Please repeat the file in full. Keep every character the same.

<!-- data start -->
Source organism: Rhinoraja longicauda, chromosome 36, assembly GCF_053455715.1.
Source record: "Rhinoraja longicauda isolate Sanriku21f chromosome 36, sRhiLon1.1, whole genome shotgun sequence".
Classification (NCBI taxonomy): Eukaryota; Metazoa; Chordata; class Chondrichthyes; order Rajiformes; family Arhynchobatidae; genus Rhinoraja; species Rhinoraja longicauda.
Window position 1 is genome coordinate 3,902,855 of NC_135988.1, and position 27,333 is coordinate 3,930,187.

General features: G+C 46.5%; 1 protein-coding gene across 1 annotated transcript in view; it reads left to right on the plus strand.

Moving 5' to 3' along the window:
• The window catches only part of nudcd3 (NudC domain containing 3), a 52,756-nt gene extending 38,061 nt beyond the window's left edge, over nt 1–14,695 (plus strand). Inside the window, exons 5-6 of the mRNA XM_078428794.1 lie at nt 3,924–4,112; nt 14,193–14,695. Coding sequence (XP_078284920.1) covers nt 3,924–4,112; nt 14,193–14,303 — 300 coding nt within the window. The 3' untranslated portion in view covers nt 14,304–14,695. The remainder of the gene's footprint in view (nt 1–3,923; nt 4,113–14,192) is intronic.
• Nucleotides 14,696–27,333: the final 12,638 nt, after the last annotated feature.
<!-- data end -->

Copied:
Source organism: Rhinoraja longicauda, chromosome 36, assembly GCF_053455715.1.
Source record: "Rhinoraja longicauda isolate Sanriku21f chromosome 36, sRhiLon1.1, whole genome shotgun sequence".
Classification (NCBI taxonomy): Eukaryota; Metazoa; Chordata; class Chondrichthyes; order Rajiformes; family Arhynchobatidae; genus Rhinoraja; species Rhinoraja longicauda.
Window position 1 is genome coordinate 3,902,855 of NC_135988.1, and position 27,333 is coordinate 3,930,187.

General features: G+C 46.5%; 1 protein-coding gene across 1 annotated transcript in view; it reads left to right on the plus strand.

Moving 5' to 3' along the window:
• The window catches only part of nudcd3 (NudC domain containing 3), a 52,756-nt gene extending 38,061 nt beyond the window's left edge, over nt 1–14,695 (plus strand). Inside the window, exons 5-6 of the mRNA XM_078428794.1 lie at nt 3,924–4,112; nt 14,193–14,695. Coding sequence (XP_078284920.1) covers nt 3,924–4,112; nt 14,193–14,303 — 300 coding nt within the window. The 3' untranslated portion in view covers nt 14,304–14,695. The remainder of the gene's footprint in view (nt 1–3,923; nt 4,113–14,192) is intronic.
• Nucleotides 14,696–27,333: the final 12,638 nt, after the last annotated feature.